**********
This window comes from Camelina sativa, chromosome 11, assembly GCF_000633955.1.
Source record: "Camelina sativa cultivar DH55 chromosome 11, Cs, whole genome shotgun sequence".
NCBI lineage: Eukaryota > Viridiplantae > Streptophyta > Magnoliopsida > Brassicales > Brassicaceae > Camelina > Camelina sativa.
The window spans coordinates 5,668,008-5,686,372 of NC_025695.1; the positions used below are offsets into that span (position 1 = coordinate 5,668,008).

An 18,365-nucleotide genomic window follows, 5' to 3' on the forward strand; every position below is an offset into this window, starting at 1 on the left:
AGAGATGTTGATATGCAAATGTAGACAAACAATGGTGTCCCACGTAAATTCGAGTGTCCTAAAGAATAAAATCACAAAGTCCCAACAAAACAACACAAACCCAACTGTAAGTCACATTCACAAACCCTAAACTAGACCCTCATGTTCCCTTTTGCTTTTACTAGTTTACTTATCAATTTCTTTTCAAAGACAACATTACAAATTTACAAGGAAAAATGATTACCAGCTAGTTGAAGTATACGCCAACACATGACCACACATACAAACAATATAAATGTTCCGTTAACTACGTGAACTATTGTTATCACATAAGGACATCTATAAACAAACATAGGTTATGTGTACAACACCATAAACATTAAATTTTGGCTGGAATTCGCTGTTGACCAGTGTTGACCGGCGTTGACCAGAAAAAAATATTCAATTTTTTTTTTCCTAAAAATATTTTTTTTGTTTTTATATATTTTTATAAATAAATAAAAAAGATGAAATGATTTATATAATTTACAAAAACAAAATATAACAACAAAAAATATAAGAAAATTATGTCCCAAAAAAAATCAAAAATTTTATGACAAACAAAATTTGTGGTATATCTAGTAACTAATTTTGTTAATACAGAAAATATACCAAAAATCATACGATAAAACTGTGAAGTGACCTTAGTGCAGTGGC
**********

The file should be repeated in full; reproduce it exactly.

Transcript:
This window comes from Camelina sativa, chromosome 11, assembly GCF_000633955.1.
Source record: "Camelina sativa cultivar DH55 chromosome 11, Cs, whole genome shotgun sequence".
NCBI lineage: Eukaryota > Viridiplantae > Streptophyta > Magnoliopsida > Brassicales > Brassicaceae > Camelina > Camelina sativa.
The window spans coordinates 5,668,008-5,686,372 of NC_025695.1; the positions used below are offsets into that span (position 1 = coordinate 5,668,008).

An 18,365-nucleotide genomic window follows, 5' to 3' on the forward strand; every position below is an offset into this window, starting at 1 on the left:
AGAGATGTTGATATGCAAATGTAGACAAACAATGGTGTCCCACGTAAATTCGAGTGTCCTAAAGAATAAAATCACAAAGTCCCAACAAAACAACACAAACCCAACTGTAAGTCACATTCACAAACCCTAAACTAGACCCTCATGTTCCCTTTTGCTTTTACTAGTTTACTTATCAATTTCTTTTCAAAGACAACATTACAAATTTACAAGGAAAAATGATTACCAGCTAGTTGAAGTATACGCCAACACATGACCACACATACAAACAATATAAATGTTCCGTTAACTACGTGAACTATTGTTATCACATAAGGACATCTATAAACAAACATAGGTTATGTGTACAACACCATAAACATTAAATTTTGGCTGGAATTCGCTGTTGACCAGTGTTGACCGGCGTTGACCAGAAAAAAATATTCAATTTTTTTTTTCCTAAAAATATTTTTTTTGTTTTTATATATTTTTATAAATAAATAAAAAAGATGAAATGATTTATATAATTTACAAAAACAAAATATAACAACAAAAAATATAAGAAAATTATGTCCCAAAAAAAATCAAAAATTTTATGACAAACAAAATTTGTGGTATATCTAGTAACTAATTTTGTTAATACAGAAAATATACCAAAAATCATACGATAAAACTGTGAAGTGACCTTAGTGCAGTGGC